To mark the 100th anniversary of the Chinese Exclusion Act, The Walrus teamed up with Toronto Metropolitan University for a community storytelling project. Chinese Canadians from across the country submitted personal stories about their families and life in Canada. Project assistant Darya Soufian curated the submissions and collected these pieces of personal history:

Wendy Chin

“Wendy, you’re the only one I can talk to, because you have Chinese culture,” I remember my father-in-law, Chin Wing Git (Stanley Chin), saying to me one day. “My wife and my sons are born here; they’re so Canadianized and do not understand the heritage.” As someone who migrated from Hong Kong to Toronto relatively late in the twentieth century, in 1967, I was ignorant of the early Chinese immigrant experience. Fascinated by his stories, I urged him to tell me more, usually as we devoured duck wings and pig tongue, a dish the rest of the family did not care for.

My father-in-law, whom I call Dad, embarked on a solo voyage to Canada as a fifteen-year-old, in 1920, a time of political turbulence in China. He was to meet his father in Chicago, but that did not happen. He laboured in mining camps across Canada before landing up as a houseboy with a wealthy family in Toronto, where he learned English and the etiquette of Canadian life. Though the Chinese community of Toronto was small at the time, he found kinship with the “tongs”—fraternal associations of fellow countrymen. Time was spent playing mah-jong and longing for wives and a sense of belonging.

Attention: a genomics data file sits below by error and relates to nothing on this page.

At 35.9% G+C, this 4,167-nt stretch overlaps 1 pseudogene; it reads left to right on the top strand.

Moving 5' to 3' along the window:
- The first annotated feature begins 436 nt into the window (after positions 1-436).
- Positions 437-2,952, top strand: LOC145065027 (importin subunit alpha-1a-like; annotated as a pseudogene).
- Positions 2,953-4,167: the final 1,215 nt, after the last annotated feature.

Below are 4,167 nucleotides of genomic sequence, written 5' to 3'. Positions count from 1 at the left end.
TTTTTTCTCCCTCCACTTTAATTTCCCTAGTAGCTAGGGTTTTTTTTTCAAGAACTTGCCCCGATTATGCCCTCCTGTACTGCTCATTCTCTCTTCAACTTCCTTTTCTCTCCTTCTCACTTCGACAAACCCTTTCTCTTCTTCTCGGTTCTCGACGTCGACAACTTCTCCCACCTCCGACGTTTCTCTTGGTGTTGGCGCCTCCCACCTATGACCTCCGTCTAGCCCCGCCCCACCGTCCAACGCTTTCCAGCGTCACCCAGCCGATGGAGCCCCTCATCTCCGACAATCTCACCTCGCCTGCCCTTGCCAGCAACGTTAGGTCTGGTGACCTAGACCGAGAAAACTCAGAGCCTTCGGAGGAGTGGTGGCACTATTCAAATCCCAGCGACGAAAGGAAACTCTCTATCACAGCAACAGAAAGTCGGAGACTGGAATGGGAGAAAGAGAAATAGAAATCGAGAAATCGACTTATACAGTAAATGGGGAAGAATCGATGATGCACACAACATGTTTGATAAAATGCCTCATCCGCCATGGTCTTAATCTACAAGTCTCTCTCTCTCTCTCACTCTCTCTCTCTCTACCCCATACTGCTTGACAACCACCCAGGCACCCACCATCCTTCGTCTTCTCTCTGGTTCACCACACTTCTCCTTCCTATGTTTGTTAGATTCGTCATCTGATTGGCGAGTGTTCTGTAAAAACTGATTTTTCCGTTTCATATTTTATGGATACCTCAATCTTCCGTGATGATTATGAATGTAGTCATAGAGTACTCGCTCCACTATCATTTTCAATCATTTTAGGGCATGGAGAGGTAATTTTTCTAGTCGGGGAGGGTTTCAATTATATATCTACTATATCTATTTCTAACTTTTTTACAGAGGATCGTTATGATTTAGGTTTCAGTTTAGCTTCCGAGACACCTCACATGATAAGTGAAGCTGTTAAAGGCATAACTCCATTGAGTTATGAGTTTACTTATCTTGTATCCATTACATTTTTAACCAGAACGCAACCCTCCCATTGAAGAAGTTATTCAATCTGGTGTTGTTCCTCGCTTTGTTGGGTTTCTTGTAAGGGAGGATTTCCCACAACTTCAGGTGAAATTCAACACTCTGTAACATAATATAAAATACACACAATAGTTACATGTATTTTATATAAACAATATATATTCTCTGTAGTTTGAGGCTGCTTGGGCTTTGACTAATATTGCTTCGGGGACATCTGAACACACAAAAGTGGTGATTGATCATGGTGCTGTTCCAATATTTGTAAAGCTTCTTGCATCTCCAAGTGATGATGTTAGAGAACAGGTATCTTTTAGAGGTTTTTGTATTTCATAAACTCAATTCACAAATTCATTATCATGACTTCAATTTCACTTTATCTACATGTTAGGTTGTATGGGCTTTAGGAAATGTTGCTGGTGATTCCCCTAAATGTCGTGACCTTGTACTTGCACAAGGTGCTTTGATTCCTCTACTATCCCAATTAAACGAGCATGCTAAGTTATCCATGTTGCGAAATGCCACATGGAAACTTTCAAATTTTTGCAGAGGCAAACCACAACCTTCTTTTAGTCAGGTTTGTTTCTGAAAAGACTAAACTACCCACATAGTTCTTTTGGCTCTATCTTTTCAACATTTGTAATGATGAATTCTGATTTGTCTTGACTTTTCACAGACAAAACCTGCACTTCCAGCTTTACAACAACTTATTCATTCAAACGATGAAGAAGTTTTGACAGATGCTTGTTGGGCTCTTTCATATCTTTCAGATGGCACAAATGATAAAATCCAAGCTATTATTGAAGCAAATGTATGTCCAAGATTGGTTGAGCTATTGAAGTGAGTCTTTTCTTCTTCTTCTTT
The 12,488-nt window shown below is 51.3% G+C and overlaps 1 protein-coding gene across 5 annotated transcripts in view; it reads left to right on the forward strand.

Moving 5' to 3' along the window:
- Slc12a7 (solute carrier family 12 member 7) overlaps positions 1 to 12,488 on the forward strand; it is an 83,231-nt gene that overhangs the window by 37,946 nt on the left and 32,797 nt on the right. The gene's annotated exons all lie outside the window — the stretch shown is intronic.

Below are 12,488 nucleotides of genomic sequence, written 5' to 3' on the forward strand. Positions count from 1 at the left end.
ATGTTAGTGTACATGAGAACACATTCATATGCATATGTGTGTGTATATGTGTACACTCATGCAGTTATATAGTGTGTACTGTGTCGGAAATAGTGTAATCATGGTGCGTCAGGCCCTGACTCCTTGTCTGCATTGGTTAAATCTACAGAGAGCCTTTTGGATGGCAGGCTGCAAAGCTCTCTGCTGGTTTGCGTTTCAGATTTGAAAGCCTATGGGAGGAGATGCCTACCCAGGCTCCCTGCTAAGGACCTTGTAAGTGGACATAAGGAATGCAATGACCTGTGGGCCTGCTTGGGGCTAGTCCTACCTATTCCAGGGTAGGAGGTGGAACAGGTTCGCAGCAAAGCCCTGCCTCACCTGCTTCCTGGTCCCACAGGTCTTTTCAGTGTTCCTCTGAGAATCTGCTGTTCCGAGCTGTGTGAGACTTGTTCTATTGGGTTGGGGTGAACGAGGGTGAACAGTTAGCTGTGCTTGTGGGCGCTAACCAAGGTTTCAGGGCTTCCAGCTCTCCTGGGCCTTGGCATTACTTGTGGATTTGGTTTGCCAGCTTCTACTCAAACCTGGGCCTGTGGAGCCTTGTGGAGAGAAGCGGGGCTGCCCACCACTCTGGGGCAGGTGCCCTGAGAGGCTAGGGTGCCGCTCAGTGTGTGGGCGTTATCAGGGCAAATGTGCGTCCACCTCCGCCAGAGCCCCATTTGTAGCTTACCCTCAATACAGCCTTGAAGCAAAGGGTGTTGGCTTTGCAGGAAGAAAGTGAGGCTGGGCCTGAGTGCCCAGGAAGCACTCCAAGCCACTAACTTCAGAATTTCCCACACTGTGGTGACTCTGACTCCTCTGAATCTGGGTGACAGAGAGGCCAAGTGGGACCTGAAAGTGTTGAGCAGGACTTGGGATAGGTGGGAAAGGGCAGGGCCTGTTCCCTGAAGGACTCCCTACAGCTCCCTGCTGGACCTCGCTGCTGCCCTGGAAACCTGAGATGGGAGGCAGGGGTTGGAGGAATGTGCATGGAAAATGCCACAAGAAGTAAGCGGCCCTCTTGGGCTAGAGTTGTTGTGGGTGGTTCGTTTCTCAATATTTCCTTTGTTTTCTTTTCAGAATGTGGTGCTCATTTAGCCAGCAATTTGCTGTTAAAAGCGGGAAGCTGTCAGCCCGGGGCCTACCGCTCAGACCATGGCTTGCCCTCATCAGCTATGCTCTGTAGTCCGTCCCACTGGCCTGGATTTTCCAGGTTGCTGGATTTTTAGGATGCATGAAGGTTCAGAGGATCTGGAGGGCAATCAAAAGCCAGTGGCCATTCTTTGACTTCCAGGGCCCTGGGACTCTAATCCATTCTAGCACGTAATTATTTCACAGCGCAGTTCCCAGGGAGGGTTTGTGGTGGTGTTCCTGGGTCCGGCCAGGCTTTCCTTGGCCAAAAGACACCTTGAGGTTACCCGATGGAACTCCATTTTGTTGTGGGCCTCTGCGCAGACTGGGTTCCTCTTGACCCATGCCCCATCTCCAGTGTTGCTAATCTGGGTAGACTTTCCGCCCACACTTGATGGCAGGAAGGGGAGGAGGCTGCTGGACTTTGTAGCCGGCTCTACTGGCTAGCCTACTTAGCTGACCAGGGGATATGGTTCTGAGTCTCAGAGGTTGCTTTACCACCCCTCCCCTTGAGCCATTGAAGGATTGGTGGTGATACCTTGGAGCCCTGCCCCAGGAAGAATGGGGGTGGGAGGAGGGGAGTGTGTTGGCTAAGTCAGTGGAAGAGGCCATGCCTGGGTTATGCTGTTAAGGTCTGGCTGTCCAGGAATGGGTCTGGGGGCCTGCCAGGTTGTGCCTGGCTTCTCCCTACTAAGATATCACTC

In 1943, Dad married Nellie Lee, a second-generation Chinese Canadian. She was nineteen, he was thirty-eight. During the Second World War, they ran a restaurant in Newmarket; Dad’s cooking skills were abysmal, but soldiers from the training camp nearby devoured chop suey while enthusiastically feeding coin after coin into machines at the restaurant. Cannily observing this, Dad moved the family to Toronto and ventured into the jukebox business. The boys helped after school. Father and sons drove a beat-up truck, collecting coins and servicing machines in restaurants and bars. They were so successful that a Chicago conglomerate tried to take over the business. The executives were astounded to meet their Canadian counterparts: a contingent of my father- and mother-in-law and their three young sons. Later, the family mounted a counter takeover and became the largest jukebox operator in the Toronto area in the 1960s and ’70s.

My father-in-law’s experience is the unsung chord of the Chinese Canadians’ immigration song—the beautifully played note and the silence living behind it.

Ging Wei Wong

My father, Wong Bark Ging, was born in an impoverished village in the county of Taishan (known locally as Hoisan). Because he was the oldest son, he was chosen at age thirteen, in 1921, to go to “Gold Mountain,” also known as British Columbia.

He struck out on his own, and by 1924, he was in Alberta, working in mining camps, cookhouses, and farms. From Edmonton, he returned to his ancestral village in 1930 to marry Young See. Because of the Chinese Exclusion Act, he returned alone in May 1931. He became an independent market gardener along the fertile banks of the North Saskatchewan River, having learned about growing food when he lived in China.